Bob’s career has seen him working on industrial processes to scale up production of a wide range of pharmaceuticals, and he now works as Chief Technologist at CPI in North Yorkshire.
For the past 20 years he has been delivering an annual guest lecture to our biochemistry course at Bath, sharing his passion for the subject with final-year students. Here, he tells us about his proudest achievements, keeping his options open and the ultimate Bath pub crawl...
From early childhood, I have been fascinated by how things work. When I was around five or six years old, I accidentally watched a TV programme about the ‘war on germs’, which got me interested in microbiology.
I didn’t come from a family of scientists so I had to find my own way. Since I didn’t fancy any of the clearly defined science-based careers such as medicine, dentistry or pharmacy, I wanted to keep my options open until I knew what the options were! I was also keen to do a sandwich course to gain practical, hands-on experience in a real-world environment and the fact that Bath offered two six-month placements really attracted me.
Did you have a particular career in mind when you chose your course?
When I applied for university I had no idea what I wanted to do. I really enjoyed science and biology in particular, but I was concerned that a pure biology degree would not open the door to a wide range of job opportunities. I felt that studying the underlying chemical principles of biological systems would provide a broader base from which to choose a future career path.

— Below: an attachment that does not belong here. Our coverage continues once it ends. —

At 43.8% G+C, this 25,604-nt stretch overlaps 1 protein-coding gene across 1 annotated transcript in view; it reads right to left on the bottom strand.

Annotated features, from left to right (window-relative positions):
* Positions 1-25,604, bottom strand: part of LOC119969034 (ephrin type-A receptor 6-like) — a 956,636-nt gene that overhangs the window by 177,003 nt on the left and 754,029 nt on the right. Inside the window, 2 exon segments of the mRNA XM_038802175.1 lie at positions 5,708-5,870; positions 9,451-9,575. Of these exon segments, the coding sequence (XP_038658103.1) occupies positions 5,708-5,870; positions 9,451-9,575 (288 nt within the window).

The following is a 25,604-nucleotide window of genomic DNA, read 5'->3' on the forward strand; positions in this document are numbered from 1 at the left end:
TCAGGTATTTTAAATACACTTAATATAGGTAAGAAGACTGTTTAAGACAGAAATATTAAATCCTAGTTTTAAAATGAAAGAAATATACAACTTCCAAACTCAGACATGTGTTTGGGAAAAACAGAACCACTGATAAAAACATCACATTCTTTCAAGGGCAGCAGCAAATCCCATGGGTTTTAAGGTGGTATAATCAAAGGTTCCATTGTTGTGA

Can you tell us about your experience of studying here? Any favourite memories, or places to go on campus and in the city?
Student numbers were quite small, with only 24 graduating in my class, which made it easier to develop close relations with my colleagues and the staff. Outside of my studies, my main focus was on socialising, playing football, going for motorbike rides with a couple of my classmates (when I wasn’t trying to fix the bike – again) or helping my classmate to keep his old banger of a car on the road.
At the time, the architectural splendour and cultural opportunities of the city passed me by completely. We used to do a tour of the pubs in town; we used to go to the Huntsman, Crystal Palace, the Assembly Inn and the Saracen’s Head.
Describe your career journey since graduating. What is a typical day like in your current role?
After graduating from Bath, I moved to Aberystwyth University where I studied the production of biofuels by fermentation, and with a PhD in my pocket I then started looking for career opportunities but struggled to find anything that really interested me. Fortunately, my PhD supervisor was able to offer me a postdoctoral position working on the synthesis of pharmaceuticals.
This transition into synthetic chemistry paid dividends in 1988 when I landed a dream job with Imperial Chemical Industries (ICI) in Teesside. At the time, ICI was a huge organisation with around 85,000 employees globally. I joined a small team working on the application of enzymes and microorganisms to solve difficult chemical synthesis problems, and within two years I was leading the team.
Due to the specialised nature of the work we were doing, we got to stay with projects from the initial concept, through laboratory R&D, all the way through to full-scale manufacture of the final product. I have gained huge satisfaction from seeing processes invented and developed in my team taken from the laboratory bench to multi-tonne commercial-scale pharmaceuticals.